My Neighbor Totoro Is Returning to the Big Screen This Fall

© 1988 Studio Ghibli
© 1988 Studio Ghibli

Fans of Studio Ghibli’s 1988 animated film My Neighbor Totoro will have a few more chances to see this enchanting childhood tale unfold on the big screen. The Japanese movie, which follows two sisters as they explore a forest filled with fantastical creatures, will be showing at select theaters for three days in late September and early October, The A.V. Club reports.

The special event commemorates the 30th anniversary of My Neighbor Totoro, which was the first film by director and animator Hayao Miyazaki that many Americans ever saw. In his four-star review of the film, critic Roger Ebert wrote, “Here is a children's film made for the world we should live in, rather than the one we occupy. A film with no villains. No fight scenes. No evil adults. No fighting between the two kids. No scary monsters. No darkness before the dawn. A world that is benign. A world where if you meet a strange towering creature in the forest, you curl up on its tummy and have a nap.”

The film’s theatrical re-release is part of the ongoing Studio Ghibli Fest 2018, organized by GKIDS and Fathom Events. Nine films from Studio Ghibli are being presented in theaters throughout the year.

Two other Miyazaki classics will be returning to cinemas later this year: Spirited Away (2001) will be back in theaters October 28-30, and Castle in the Sky (1986) returns to theaters November 18-20. As for My Neighbor Totoro, dubbed versions of the film (with Dakota and Elle Fanning voicing the sisters) will be showing on September 30 and October 3, and the original Japanese version (with English subtitles) will be showing on October 1.

To find the nearest cinema showing My Neighbor Totoro, visit the Fathom Events website.

[h/t The A.V. Club]

Amazon's Under-the-Radar Coupon Page Features Deals on Home Goods, Electronics, and Groceries

Stock Catalog, Flickr // CC BY 2.0
Stock Catalog, Flickr // CC BY 2.0

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Now that Prime Day is over, and with Black Friday and Cyber Monday still a few weeks away, online deals may seem harder to come by. And while it can be a hassle to scour the internet for promo codes, buy-one-get-one deals, and flash sales, Amazon actually has an extensive coupon page you might not know about that features deals to look through every day.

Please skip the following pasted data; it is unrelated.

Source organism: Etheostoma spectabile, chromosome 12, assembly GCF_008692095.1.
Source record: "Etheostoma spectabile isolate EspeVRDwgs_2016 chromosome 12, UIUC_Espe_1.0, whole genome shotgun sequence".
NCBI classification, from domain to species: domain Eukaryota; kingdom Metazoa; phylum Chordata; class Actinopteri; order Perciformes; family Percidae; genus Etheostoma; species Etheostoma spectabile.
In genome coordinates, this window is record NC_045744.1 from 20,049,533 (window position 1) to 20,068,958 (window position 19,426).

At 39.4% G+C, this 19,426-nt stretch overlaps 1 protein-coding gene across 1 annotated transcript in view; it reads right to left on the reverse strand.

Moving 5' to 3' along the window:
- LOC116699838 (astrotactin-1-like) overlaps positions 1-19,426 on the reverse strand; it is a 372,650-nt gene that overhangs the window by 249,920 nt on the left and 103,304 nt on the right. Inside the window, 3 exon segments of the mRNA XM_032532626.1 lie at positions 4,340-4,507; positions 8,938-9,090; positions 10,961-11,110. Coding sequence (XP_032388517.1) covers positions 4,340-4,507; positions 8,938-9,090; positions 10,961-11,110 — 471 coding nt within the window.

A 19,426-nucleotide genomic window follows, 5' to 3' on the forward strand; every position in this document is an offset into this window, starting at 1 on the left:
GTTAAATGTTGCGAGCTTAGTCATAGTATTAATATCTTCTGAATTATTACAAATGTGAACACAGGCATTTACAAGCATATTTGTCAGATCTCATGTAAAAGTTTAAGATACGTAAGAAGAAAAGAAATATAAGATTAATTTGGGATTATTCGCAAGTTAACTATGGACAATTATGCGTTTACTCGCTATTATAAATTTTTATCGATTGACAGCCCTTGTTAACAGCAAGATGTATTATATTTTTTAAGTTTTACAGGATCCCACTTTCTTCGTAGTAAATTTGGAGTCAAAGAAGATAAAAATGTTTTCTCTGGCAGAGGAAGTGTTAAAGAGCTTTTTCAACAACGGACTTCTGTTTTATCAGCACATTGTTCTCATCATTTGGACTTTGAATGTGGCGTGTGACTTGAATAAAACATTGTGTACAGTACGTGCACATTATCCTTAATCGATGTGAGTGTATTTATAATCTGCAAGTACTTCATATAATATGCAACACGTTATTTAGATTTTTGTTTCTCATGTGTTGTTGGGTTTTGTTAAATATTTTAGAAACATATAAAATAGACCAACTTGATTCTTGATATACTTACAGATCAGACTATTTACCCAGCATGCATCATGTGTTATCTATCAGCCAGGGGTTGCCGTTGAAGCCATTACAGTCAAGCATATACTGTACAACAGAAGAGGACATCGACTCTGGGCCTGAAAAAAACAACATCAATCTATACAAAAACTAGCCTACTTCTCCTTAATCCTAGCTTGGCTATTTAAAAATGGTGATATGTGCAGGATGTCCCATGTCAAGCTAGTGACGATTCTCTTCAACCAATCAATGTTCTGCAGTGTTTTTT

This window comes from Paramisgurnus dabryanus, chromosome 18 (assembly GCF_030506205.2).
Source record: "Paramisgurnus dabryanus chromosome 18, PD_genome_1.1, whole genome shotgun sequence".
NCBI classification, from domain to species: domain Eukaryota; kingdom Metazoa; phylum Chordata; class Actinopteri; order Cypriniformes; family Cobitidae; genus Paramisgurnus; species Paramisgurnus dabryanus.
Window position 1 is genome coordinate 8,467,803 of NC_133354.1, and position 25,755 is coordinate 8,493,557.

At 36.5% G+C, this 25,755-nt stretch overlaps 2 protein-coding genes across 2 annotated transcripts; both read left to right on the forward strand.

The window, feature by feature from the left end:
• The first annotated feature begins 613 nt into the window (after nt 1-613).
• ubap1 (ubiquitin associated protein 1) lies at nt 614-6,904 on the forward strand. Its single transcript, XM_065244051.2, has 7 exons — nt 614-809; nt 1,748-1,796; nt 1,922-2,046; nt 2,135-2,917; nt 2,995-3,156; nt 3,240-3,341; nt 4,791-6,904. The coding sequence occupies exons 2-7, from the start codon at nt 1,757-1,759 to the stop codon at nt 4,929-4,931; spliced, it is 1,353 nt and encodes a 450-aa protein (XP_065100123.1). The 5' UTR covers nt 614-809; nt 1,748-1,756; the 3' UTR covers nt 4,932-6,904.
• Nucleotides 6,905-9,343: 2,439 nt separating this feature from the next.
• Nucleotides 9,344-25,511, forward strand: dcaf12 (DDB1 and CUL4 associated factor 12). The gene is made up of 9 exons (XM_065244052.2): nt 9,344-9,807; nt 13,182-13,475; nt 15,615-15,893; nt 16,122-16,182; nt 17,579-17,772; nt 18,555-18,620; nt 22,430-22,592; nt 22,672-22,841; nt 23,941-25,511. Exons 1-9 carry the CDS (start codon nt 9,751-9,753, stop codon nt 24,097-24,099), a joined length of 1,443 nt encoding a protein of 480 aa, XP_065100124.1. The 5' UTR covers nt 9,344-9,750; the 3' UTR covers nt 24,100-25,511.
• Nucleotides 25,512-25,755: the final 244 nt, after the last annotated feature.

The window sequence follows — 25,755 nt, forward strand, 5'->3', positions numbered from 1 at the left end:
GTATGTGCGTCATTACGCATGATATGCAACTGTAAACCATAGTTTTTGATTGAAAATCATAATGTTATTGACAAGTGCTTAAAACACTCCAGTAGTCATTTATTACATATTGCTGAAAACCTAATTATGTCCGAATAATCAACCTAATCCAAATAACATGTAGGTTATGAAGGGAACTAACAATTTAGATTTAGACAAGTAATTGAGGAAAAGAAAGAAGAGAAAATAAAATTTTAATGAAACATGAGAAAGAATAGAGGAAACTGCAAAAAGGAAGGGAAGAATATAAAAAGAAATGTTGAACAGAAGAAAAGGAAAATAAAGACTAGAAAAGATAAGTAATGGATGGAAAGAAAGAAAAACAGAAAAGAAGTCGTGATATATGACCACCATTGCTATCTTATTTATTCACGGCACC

As pointed out by People, the coupon page breaks deals down by categories, like electronics, home & kitchen, and groceries (the coupons even work with SNAP benefits). Since most of the deals revolve around the essentials, it's easy to stock up on items like Cottonelle toilet paper, Tide Pods, Cascade dishwasher detergent, and a 50 pack of surgical masks whenever you're running low.

But the low prices don't just stop at necessities. If you’re looking for the best deal on headphones, all you have to do is go to the electronics coupon page and it will bring up a deal on these COWIN E7 PRO noise-canceling headphones, which are now $80, thanks to a $10 coupon you could have missed.

Alternatively, if you are looking for deals on specific brands, you can search for their coupons from the page. So if you've had your eye on the Homall S-Racer gaming chair, you’ll find there's currently a coupon that saves you 5 percent, thanks to a simple search.

To discover all the deals you have been missing out on, head over to the Amazon Coupons page.

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The Longest Movie Ever Made Would Take You More Than 35 Days to Watch Straight Through

Nishant Kirar, Unsplash
Nishant Kirar, Unsplash

A typical movie lasts between 90 minutes and two hours, and for some viewers, any film that exceeds that window is "long." But the longest film you've ever seen likely has nothing on Logistics—a record-breaking project released in Sweden in 2012. Clocking in at a total runtime of 35 days and 17 hours, Logistics is by far the longest movie ever made.

Logistics isn't your standard Hollywood epic. Conceived and directed by Swedish filmmakers Erika Magnusson and Daniel Andersson, it's an experimental film that lacks any conventional structure. The concept started with the question: Where do all the gadgets come from? Magnusson and Andersson attempted to answer that question by following the life cycle of a pedometer.

The story begins at a store in Stockholm, where the item is sold, then moves backwards to chronicle its journey to consumers. Logistics takes viewers on a truck, a freight train, a massive container ship, and finally to a factory in China's Bao'an district. The trip unfolds in real time, so audiences get an accurate sense of the time and distance required to deliver gadgets to the people who use them on the other side of the world.

Many people would have trouble sitting through some of the longest conventional films in history. Kenneth Branagh's Hamlet (1996) lasts 242 minutes, and Joseph L. Mankiewicz's Cleopatra (1963) is a whopping 248 minutes long. But sitting down to watch all 857 hours of Logistics straight through is nearly physically impossible.

Fortunately, it's not the only way to enjoy this work of art. On the project's website, Logistics has been broken down into short, two-minute clips—one for each day of the journey. You can watch the abridged version of the epic experiment here.